Wednesday, August 1, 2012


Prem Watsa, the CEO of Fairfax Financial (FFH) has been in the news a lot lately, regarding his continued purchasing of RIM shares. Fairfax now owns around 10% of RIM. Watsa is also on the board @ RIM. Watsa reminded the the market not to focus too much on the purchase as it's only a $190 million commitment. A drop in the bucket, when compared to Fairfax's $4 Billion+ common stock portfolio. Not to mention the $17 Billion, cash and bond holdings that FFH has.

I recently added to FFH @ 374/share. FFH has traded down this year from a high of $440. FFH's recent quarter was good, helped by solid insurance operations. Premium prices ( the price you pay for insurance coverage ) appear to firming up, a nice change from the soft market of the last several years.
Watsa has a lot of dry powder to deploy when opportunities arise. We won't know when that will be, but being hitched to his wagon has proved to be prudent. FFH, has also proved to perform well in down markets, making it a good hedge to my portfolio should the markets "tank". You might be wondering why I'd invest in a company where they have more cash than ideas (this will be old news for WatsaWatchers) and the guy who runs it, is buying stock in companies that are in trouble. Well, if you can take the ups and downs, and look out a few years, here's why: Watsa's record of value creation is truly extraordinary. The growth in book value ( a proxy for the true value of the company) at FFH is detailed below:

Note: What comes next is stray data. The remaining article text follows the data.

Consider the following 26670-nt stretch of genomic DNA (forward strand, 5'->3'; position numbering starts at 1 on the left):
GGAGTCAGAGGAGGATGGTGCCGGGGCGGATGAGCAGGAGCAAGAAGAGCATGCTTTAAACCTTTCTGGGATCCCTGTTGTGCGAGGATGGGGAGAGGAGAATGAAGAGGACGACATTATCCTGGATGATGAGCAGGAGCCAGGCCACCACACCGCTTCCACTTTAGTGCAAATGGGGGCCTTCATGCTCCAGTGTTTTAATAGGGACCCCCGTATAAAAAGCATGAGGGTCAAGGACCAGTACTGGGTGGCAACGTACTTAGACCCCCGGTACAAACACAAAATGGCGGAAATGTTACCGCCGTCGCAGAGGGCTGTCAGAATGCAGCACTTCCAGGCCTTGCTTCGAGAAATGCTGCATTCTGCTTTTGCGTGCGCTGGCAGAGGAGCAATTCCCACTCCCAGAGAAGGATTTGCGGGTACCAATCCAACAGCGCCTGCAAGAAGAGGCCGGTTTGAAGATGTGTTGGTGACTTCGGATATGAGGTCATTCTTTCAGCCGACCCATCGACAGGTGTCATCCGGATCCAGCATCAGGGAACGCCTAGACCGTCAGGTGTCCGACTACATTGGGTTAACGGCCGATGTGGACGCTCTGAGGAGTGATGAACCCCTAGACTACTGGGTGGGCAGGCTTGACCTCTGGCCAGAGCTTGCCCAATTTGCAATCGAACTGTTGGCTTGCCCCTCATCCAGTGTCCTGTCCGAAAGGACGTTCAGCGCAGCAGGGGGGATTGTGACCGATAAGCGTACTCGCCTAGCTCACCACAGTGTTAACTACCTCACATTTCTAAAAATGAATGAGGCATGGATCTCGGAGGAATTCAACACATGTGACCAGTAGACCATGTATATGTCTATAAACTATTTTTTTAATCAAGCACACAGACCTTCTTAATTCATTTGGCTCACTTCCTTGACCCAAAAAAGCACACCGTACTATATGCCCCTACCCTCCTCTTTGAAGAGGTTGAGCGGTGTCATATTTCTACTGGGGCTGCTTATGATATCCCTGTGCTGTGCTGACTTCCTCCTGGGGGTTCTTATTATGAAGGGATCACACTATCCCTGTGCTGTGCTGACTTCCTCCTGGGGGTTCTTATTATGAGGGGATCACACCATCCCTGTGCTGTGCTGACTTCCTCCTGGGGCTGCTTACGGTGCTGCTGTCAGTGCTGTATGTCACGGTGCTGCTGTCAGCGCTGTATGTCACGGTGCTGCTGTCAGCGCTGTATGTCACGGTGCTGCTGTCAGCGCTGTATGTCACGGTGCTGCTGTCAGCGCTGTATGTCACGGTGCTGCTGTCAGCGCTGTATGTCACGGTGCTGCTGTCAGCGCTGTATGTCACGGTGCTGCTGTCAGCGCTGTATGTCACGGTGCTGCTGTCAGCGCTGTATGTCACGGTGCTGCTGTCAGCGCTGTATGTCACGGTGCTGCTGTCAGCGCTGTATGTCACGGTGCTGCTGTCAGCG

As of December 31, 2011
                                                                     5Yr        10Yr       15Yr       20Yr      Since Inception
compounded annual growth in book value                            19.4%     12.0%    12.4%     16.1%    23.5%
source: 2011 Chairman's Letter

So, I'll be watching the developments at RIM, but at the end of the day, if the RIM investment doesn't work, FFH will still do fine. For the record, I don't own a BlackBerry.


  1. He Andre,

    Good Post. I like FFH at this price too, but would like it even more under book value. That said I'm biased and own the stock (and will own it for many decades to come). Watsa is no idiot and doesn't seem to get much credit for his track record.

    I have been doing some deep thinking about his deflation derivatives and may post shortly on my blog. By doing so I have changed my perspective on the market and my expectations going forward. We are in a period of slow growth, and interest rates are likely to say low for quite a while.


    1. I agree, Watsa and the crew at Hamblin Watsa are highly under-rated. Funny, you should mention the interest rate idea. I've been thinking along the same lines, but I am not totally sold yet. I need to do more work on this, as these low rates are hammering the life co's like MFC.